Eddie Hearn has agreed a “game-changing” deal with the streaming service Dazn which will give his promotional company Matchroom “the firepower to change the face of boxing in the UK.” Hearn said his fighters will benefit from the guaranteed income and be offered greater opportunities in this country, the United States and globally without having to rely on the riskier pay-per-view model which has alienated so many boxing fans.
Two weeks ago Hearn suffered crushing disappointment when his six months of hard work in trying to arrange the most lucrative fight in boxing history, between Anthony Joshua and Tyson Fury for the undisputed heavyweight championship of the world, came crashing down a day after he seemed to have cleared all remaining obstacles. But a US court ruled that Fury has to face Deontay Wilder, instead of Joshua, next month. The fallout has been bitter.
Confirmation of his five-year partnership with Dazn meant the promoter was in an ebullient mood. He said “the artillery” Dazn has given him will elevate the quality of “the fights we’re making, the value we’re giving to fans and subscribers and, also, it’s a chance for us to expand globally.”
The promoter already has a deal with Dazn in America but he declined to reveal the size of the new UK contract. “In the US no one knew who we were,” he said. “So we had to make a big splash. Over here we don’t need to be so vocal. But to prise us away from Sky it had to be a seismic deal.”
Asked how Sky had reacted to the news, as they have worked with Matchroom for 25 years, Hearn said: “When they understood the actual deal I feel they had to shake my hand and say: ‘Good luck to you, son.’ It was too big an opportunity to make these big fights and to expand globally at such a rate. So they were very disappointed but we have a long-standing relationship with them that will continue in a multi-sport remit.”
Hearn and most of his fighters will no longer rely on a pay-per-view model which has meant that fans often had to shell out £19.95, on top of their Sky subscription, to watch additional bouts. In Hearn’s view, Joshua is the only obvious pay-per-view fighter in the country and his other boxers will now fight on ordinary programming on Dazn, whose subscription rate is £1.99 a month.
“AJ sits outside this deal,” Hearn confirmed. “He has one fight remaining with Sky Sports. There will be an announcement in due course about AJ’s relationship with Matchroom and I know that relationship will finish when AJ hangs up his gloves. He’s the biggest star in British and, potentially, world boxing. I’m sure Dazn would love to welcome him to their platform. But he has a great relationship with Sky and they will be keen to extend it.”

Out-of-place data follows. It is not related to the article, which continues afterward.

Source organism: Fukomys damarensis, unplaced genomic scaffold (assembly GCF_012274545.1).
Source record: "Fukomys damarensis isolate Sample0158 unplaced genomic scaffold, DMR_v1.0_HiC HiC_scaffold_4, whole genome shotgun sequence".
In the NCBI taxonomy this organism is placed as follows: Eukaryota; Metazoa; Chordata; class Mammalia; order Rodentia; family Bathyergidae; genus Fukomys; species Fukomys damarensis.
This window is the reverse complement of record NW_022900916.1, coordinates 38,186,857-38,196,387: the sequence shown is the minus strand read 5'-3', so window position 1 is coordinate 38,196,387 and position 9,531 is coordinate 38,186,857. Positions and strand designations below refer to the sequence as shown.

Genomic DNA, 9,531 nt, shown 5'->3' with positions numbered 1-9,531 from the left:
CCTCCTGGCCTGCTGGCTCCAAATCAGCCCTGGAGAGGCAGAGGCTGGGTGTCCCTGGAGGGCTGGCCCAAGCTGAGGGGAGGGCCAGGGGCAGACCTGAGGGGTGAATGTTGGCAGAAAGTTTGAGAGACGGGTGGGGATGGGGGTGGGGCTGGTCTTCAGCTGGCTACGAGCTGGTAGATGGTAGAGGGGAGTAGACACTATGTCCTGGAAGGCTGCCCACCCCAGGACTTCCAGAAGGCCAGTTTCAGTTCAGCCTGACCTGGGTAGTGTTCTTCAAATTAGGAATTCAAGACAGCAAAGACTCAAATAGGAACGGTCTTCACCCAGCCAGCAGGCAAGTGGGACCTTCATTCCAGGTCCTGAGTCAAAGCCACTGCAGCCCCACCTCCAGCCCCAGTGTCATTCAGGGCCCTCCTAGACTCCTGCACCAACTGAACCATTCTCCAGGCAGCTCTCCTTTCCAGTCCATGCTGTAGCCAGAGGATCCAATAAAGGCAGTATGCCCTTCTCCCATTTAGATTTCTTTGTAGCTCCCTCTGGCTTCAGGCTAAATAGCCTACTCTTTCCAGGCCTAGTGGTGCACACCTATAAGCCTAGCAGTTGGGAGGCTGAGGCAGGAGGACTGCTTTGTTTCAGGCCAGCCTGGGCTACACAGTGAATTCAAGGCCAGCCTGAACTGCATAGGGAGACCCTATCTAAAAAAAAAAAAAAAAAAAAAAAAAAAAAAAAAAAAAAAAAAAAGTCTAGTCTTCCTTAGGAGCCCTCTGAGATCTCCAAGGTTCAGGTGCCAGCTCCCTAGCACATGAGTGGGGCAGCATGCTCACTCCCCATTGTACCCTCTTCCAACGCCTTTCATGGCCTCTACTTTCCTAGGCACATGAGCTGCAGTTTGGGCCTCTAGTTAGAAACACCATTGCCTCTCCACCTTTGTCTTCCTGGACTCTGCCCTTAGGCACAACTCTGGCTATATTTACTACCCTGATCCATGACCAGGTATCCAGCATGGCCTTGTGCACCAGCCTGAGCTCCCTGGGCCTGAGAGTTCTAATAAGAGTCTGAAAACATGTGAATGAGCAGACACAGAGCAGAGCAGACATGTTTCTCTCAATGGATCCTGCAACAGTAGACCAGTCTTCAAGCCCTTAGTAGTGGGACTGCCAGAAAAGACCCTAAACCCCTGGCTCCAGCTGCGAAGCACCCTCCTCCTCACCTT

Hearn insisted there would be no conflict of interest if he promotes Joshua’s pay-per-view fights on Sky. “Absolutely not. The deal with Dazn doesn’t include AJ. So it will be a decision that is based on Anthony’s best interests.”
Joshua is expected to defend his WBO title against the mandatory challenger, Oleksandr Usyk, while Fury faces the erratic but big-punching Wilder. “It’s a very dangerous fight,” Hearn said of Fury’s bout with Wilder, “even if I still see Tyson as a huge favourite. AJ against Usyk is very tough as well. So all undisputed plans are on ice because we don’t trust a word that lot [Fury’s camp] say. But there is no room for slip-ups.” He suggested that “conversations are positive” with Usyk’s camp as they aim to confirm a fight in late summer. “We haven’t reached a deal yet, but we’re hopeful.”
Returning to his new contract Hearn said: “The strategy for Matchroom is to be the global powerhouse of boxing, and the strategy for Dazn is to be the unrivalled home of global boxing. We will do a minimum of 16 shows in the UK. We’ll probably do nine or 10 in the US this year. We have four shows in Italy, four in Spain. We have two new territories we will announce in due course. Our strategy is to have a show a week in different major cities all over the world.”
He paused as Joe Markowski from Dazn was listening in. Markowski, after refusing politely to confirm that Dazn has a rumoured 8m global subscribers, said: “We’re excited by our global growth and our numbers reflect that – not that we’re going to talk about that publicly.”
Hearn chipped in. “I wish they would. I always say to Joe we should – particularly after the Canelo Álvarez-Billy Joe Saunders fight [a Hearn and Dazn promotion in front of record crowd of 73,000 in Texas last month]. But I have to keep my mouth quiet in this new corporate role.”
Markowski responded dryly. “Keeping Eddie on brief … one of life’s big challenges.”